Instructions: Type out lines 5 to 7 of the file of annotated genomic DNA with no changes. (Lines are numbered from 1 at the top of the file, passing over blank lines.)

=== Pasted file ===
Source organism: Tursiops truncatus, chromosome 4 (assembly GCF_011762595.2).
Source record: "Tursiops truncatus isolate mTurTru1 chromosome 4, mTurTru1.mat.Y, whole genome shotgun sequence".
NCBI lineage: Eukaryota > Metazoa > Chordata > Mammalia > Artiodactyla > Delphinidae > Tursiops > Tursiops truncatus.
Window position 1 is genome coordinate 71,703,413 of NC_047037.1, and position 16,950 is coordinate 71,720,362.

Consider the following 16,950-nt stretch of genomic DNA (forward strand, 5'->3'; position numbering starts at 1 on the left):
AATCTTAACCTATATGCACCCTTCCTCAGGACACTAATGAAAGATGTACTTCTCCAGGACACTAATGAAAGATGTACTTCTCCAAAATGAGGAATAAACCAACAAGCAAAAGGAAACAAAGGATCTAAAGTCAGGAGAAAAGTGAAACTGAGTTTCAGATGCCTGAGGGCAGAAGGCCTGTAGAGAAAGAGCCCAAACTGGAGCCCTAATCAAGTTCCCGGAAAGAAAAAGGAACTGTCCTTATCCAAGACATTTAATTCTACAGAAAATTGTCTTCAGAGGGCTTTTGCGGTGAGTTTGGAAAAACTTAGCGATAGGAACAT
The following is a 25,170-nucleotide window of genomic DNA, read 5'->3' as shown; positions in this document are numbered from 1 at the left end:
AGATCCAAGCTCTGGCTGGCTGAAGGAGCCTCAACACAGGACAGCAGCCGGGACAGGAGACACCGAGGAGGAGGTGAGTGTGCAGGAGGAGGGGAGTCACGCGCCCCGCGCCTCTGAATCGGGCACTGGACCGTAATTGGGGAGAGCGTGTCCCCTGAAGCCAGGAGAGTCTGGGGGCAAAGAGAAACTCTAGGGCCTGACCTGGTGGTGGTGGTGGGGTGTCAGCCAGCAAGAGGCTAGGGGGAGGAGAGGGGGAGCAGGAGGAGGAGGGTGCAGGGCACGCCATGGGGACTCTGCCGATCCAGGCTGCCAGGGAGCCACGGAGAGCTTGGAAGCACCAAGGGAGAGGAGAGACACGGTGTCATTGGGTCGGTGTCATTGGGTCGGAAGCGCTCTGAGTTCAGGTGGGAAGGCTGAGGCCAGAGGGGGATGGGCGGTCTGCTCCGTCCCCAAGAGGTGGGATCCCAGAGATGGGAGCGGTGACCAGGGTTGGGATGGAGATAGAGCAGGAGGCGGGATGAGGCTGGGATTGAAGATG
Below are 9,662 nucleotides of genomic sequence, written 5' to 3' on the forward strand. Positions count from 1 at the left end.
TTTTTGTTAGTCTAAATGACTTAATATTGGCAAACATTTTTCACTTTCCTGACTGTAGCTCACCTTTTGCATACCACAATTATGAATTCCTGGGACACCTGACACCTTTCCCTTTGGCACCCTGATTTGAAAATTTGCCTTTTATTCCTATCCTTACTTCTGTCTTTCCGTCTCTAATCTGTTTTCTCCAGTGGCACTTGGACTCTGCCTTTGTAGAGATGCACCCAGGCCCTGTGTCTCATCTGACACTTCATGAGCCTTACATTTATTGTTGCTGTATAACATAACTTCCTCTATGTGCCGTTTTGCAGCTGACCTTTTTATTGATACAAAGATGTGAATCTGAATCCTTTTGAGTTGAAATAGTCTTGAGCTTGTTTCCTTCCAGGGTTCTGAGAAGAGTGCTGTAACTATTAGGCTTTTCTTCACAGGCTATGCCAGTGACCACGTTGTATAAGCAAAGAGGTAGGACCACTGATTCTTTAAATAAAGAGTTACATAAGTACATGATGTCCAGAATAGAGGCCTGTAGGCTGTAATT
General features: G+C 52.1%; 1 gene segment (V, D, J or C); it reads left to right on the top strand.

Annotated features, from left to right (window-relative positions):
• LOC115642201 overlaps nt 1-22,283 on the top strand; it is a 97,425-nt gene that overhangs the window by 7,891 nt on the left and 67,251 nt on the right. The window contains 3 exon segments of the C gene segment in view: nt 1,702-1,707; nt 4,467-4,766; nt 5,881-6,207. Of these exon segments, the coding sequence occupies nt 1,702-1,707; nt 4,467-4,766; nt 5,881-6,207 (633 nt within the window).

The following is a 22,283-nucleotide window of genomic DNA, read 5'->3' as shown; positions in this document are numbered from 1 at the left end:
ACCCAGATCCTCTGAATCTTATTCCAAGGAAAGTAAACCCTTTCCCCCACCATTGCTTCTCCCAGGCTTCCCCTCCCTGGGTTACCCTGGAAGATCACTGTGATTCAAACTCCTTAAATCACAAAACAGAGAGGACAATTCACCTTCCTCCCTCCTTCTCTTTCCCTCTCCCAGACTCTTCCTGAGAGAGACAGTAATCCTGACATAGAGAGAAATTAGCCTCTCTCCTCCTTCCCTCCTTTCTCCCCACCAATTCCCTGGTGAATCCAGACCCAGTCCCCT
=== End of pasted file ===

Consider the following 16,950-nt stretch of genomic DNA (forward strand, 5'->3'; position numbering starts at 1 on the left):
AATCTTAACCTATATGCACCCTTCCTCAGGACACTAATGAAAGATGTACTTCTCCAGGACACTAATGAAAGATGTACTTCTCCAAAATGAGGAATAAACCAACAAGCAAAAGGAAACAAAGGATCTAAAGTCAGGAGAAAAGTGAAACTGAGTTTCAGATGCCTGAGGGCAGAAGGCCTGTAGAGAAAGAGCCCAAACTGGAGCCCTAATCAAGTTCCCGGAAAGAAAAAGGAACTGTCCTTATCCAAGACATTTAATTCTACAGAAAATTGTCTTCAGAGGGCTTTTGCGGTGAGTTTGGAAAAACTTAGCGATAGGAACAT
The following is a 25,170-nucleotide window of genomic DNA, read 5'->3' as shown; positions in this document are numbered from 1 at the left end: